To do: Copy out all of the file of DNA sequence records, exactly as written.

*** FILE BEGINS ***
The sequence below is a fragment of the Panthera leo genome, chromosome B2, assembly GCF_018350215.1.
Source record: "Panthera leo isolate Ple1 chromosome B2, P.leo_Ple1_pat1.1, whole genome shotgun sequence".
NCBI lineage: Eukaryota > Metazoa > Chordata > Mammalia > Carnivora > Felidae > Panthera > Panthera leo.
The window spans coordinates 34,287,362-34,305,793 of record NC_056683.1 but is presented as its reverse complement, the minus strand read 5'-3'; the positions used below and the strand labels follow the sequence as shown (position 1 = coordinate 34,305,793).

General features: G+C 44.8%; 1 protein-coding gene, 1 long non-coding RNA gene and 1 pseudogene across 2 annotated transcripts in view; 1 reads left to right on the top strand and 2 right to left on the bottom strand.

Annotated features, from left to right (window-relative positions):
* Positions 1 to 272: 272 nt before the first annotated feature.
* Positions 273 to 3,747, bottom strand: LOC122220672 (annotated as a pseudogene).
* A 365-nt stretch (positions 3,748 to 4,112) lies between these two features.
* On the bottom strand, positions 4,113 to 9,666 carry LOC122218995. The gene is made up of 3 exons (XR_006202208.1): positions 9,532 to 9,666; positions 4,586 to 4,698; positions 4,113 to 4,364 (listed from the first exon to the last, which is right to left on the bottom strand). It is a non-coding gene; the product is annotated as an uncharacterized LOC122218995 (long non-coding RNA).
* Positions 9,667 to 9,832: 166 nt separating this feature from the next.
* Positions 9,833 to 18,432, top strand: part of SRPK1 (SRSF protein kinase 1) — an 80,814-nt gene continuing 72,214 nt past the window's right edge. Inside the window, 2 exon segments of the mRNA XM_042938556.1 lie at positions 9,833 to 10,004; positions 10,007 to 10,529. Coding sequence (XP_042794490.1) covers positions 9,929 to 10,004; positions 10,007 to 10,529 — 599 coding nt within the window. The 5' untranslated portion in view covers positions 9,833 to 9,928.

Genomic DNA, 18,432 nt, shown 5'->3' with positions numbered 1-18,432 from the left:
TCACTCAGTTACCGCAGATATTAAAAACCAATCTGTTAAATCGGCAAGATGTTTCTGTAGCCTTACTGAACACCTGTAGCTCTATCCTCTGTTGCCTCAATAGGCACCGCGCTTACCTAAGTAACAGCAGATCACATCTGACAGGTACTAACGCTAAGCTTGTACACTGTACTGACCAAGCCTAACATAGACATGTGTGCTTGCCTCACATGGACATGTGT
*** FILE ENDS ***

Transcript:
The sequence below is a fragment of the Panthera leo genome, chromosome B2, assembly GCF_018350215.1.
Source record: "Panthera leo isolate Ple1 chromosome B2, P.leo_Ple1_pat1.1, whole genome shotgun sequence".
NCBI lineage: Eukaryota > Metazoa > Chordata > Mammalia > Carnivora > Felidae > Panthera > Panthera leo.
The window spans coordinates 34,287,362-34,305,793 of record NC_056683.1 but is presented as its reverse complement, the minus strand read 5'-3'; the positions used below and the strand labels follow the sequence as shown (position 1 = coordinate 34,305,793).

General features: G+C 44.8%; 1 protein-coding gene, 1 long non-coding RNA gene and 1 pseudogene across 2 annotated transcripts in view; 1 reads left to right on the top strand and 2 right to left on the bottom strand.

Annotated features, from left to right (window-relative positions):
* Positions 1 to 272: 272 nt before the first annotated feature.
* Positions 273 to 3,747, bottom strand: LOC122220672 (annotated as a pseudogene).
* A 365-nt stretch (positions 3,748 to 4,112) lies between these two features.
* On the bottom strand, positions 4,113 to 9,666 carry LOC122218995. The gene is made up of 3 exons (XR_006202208.1): positions 9,532 to 9,666; positions 4,586 to 4,698; positions 4,113 to 4,364 (listed from the first exon to the last, which is right to left on the bottom strand). It is a non-coding gene; the product is annotated as an uncharacterized LOC122218995 (long non-coding RNA).
* Positions 9,667 to 9,832: 166 nt separating this feature from the next.
* Positions 9,833 to 18,432, top strand: part of SRPK1 (SRSF protein kinase 1) — an 80,814-nt gene continuing 72,214 nt past the window's right edge. Inside the window, 2 exon segments of the mRNA XM_042938556.1 lie at positions 9,833 to 10,004; positions 10,007 to 10,529. Coding sequence (XP_042794490.1) covers positions 9,929 to 10,004; positions 10,007 to 10,529 — 599 coding nt within the window. The 5' untranslated portion in view covers positions 9,833 to 9,928.

Genomic DNA, 18,432 nt, shown 5'->3' with positions numbered 1-18,432 from the left:
TCACTCAGTTACCGCAGATATTAAAAACCAATCTGTTAAATCGGCAAGATGTTTCTGTAGCCTTACTGAACACCTGTAGCTCTATCCTCTGTTGCCTCAATAGGCACCGCGCTTACCTAAGTAACAGCAGATCACATCTGACAGGTACTAACGCTAAGCTTGTACACTGTACTGACCAAGCCTAACATAGACATGTGTGCTTGCCTCACATGGACATGTGT